Back a while in history, a little post dot com boom, Microsoft Research and Development came out with a new gadget that used the FM airwaves to communicate with a watch.  It would be released and received some love in the press.  It was called the Microsoft Spotwatch. It was an interesting idea at the time.  In an odd way it made sense.  With digital watches I had never really considered it or thought of it as a tiny user interface.  But I guess it really was a “mini” UI.  Since Microsoft at the time was all about owning the user experience it made sense and, for the first time it seemed Microsoft R&D had actually made something, like a real product coming from our vaunted and well-funded labs.  That is a basic tenet of R&D.  Create.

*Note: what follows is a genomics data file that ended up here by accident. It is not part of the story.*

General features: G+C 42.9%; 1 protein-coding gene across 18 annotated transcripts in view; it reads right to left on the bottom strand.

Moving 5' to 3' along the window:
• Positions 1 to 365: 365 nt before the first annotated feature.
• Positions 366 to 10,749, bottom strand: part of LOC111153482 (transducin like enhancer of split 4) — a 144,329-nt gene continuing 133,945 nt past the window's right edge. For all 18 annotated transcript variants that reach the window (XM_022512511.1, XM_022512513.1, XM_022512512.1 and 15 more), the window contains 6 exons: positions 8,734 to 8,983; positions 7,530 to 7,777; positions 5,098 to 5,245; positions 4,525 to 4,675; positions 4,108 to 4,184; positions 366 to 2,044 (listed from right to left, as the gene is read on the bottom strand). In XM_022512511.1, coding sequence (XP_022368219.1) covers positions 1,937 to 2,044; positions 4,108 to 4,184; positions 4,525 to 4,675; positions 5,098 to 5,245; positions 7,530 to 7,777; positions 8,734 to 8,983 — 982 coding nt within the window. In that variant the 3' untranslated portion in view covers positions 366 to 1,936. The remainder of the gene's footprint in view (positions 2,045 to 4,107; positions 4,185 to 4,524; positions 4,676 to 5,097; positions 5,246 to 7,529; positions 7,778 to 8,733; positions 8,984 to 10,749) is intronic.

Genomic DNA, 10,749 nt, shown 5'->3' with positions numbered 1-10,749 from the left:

Not long after, while walking the halls of Microsoft, one of our geeky employees was actually wearing one.  It was actually kind of hard to miss, since it was so big.  It was not pretty, rather big and black.  It was like a giant Timex watch.  You could sort of interact with it.  Find weather and simple items like that.  However as a project did not last long.  Thinking back on it, it was just a little ahead of its time, by a decade.  There were other similar projects like this.  I was at CTIA Wireless in Orlando and Siemens had made a watch you could stream video to.  The guy showing me the demo said there was no commercial viability to the watch, they just wanted to prove it was possible.  Projects like the aforementioned two, though seemingly silly and not viable at the time of development are often a window of opportunity for the future.  The problem with invention is often the inventors do not think big enough or long-term enough.